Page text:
March Issue 2014

By | Arts & Culture | Books | Published 10 years ago

It is exciting that the scope of Pakistani fiction in English has widened in recent years to include not just highbrow, politically-engaged literary fiction but also more fast-paced and lighter genre fiction. This includes crime thrillers (the recently published The Prisoner by Omar Shahid Hamid), and now with the arrival of Karachi, You’re Killing Me! by Saba Imtiaz, a smart, well-written chick lit.

Although the term ‘chick lit’ is problematic and more than a little demeaning, the genre itself, which focuses on the relationships and career woes of the modern woman in a light-hearted and humorous way, has been flourishing in English fiction since the 1990s. Helen Fielding’s Bridget Jones’s Diary is considered the first quintessential chick lit novel, so it is only fitting that Imtiaz quotes a passage from it as an epigraph to her book, setting the stage for what is definitely one of the better novels of the genre out there.

Karachi, You’re Killing Me!recounts the life and adventures of Ayesha, a 20-year-old trying to juggle love, friendships and partying with her career as a journalist, reporting on the many absurd and tragic things happening in Karachi on a daily basis. Surrounding Ayesha are many colourful characters: her crazy, unreasonable editor Kamran, her feisty friend and fellow journalist Zara and her best friend, Saad, a playboy with a heart of gold. Ayesha’s job entails reporting on everything, from a Sipah-e-Sahaba protest rally, where young men shout slogans like ‘Death to Shias!’ yet refuse to meet Ayesha’s eyes because she’s a woman, to Pakistan Fashion Week, where male models trot out dressed as suicide bombers to standing ovations and general applause. Ayesha’s crazy life is further complicated by the arrival of Jamie, an attractive gora correspondent for CNN with whom she feels an immediate connection.

The problem with this genre is that the funny and light tone of many of these books can easily veer off into the silly and the irritating. Thankfully, Karachi, You’re Killing Me! manages to remain witty and entertaining throughout, mainly because Imtiaz has made in Ayesha an immediately likeable character; smart and genuinely funny in her observations. Humour is the greatest strength of the novel. Ayesha’s disdain for the inanity that surrounds her comes through in her irreverent and snarky narration and it is easy to root for her in her quest to rise above her dead-end job by finding an exciting scoop of a story, or in her attempts to find love in a place “where it’s easier to hire an assassin than meet an attractive, intelligent, normal man.” Ayesha’s journalistic escapades — presumably taken from Imtiaz’s own career as a journalist — are hilarious, as are her barbs aimed towards everything from the pseudo-intellectual talk that is commonly heard at the Karachi Literature Festival (“If there is ever anything you can count on at Pakistani cultural events, it’s that Zia — dead for longer than most people can remember — can still be blamed for everything.”) to the long queues of expensive cars lining up at petrol pumps for gas after CNG strikes (“I’m quite convinced in five years I’ll meet a kid who was either conceived in one of these queues or whose parents first set eyes on each other while sitting in adjoining cars at a gas station.”)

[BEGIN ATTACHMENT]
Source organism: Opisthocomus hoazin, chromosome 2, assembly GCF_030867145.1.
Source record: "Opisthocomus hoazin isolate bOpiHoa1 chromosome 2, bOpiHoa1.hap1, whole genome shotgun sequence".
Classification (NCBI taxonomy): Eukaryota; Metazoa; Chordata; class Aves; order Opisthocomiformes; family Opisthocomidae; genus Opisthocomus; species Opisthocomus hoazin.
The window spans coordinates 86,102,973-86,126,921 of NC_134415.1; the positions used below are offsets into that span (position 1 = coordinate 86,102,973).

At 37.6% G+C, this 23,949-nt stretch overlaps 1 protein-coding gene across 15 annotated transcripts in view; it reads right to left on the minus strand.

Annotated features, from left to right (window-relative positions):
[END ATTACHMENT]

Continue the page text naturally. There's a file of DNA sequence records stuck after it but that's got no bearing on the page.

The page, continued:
The book does have some flaws, however. Most of the events in the first half of the book are largely episodic and only loosely connected, and even after the story eventually picks up, there is no real sense of a narrative structure. The characters, too (apart from Ayesha), are not fleshed-out at all, with some — such as Ali, the smarmy, narcissistic TV reporter and Ayesha’s nemesis — bordering on caricatural. It would also have been better, if the humour and light-heartedness was occasionally off-set by grounded, real moments. Even when such moments appeared, they were quickly brushed aside in comedy before they could leave any sort of emotional impact.

There is also the question of Ayesha’s excessive drinking and waking up most mornings with a hangover, and her casual approach to one-night stands and the morning-after pill, but I’m not sure whether that’s a flaw of the novel. On the one hand, it seems a little too derivative of the western chick lit Imtiaz clearly had in mind while writing this novel. But on the other hand, it may be an indication that much like Pakistani fiction in English becoming more inclusive of different forms and genres of literature, it is also becoming open to more varied representations of Pakistanis. Ayesha may well be an apt representation of young, hip, upper-middle class women that populate our big cities, and it doesn’t really matter that a lot of Pakistanis might not be familiar with her kind of life, because Karachi, You’re Killing Me! doesn’t concern itself with such questions of representation.

At the end of the day, despite its flaws, Karachi, You’re Killing Me! succeeds in what it sets out to do — to entertain you and make you laugh at the many absurdities of life in Karachi.

This article was originally published in Newsline’s March 2014 issue under the heading “Sunny Side Up.”

Nudrat Kamal teaches comparative literature at university level, and writes on literature, film and culture.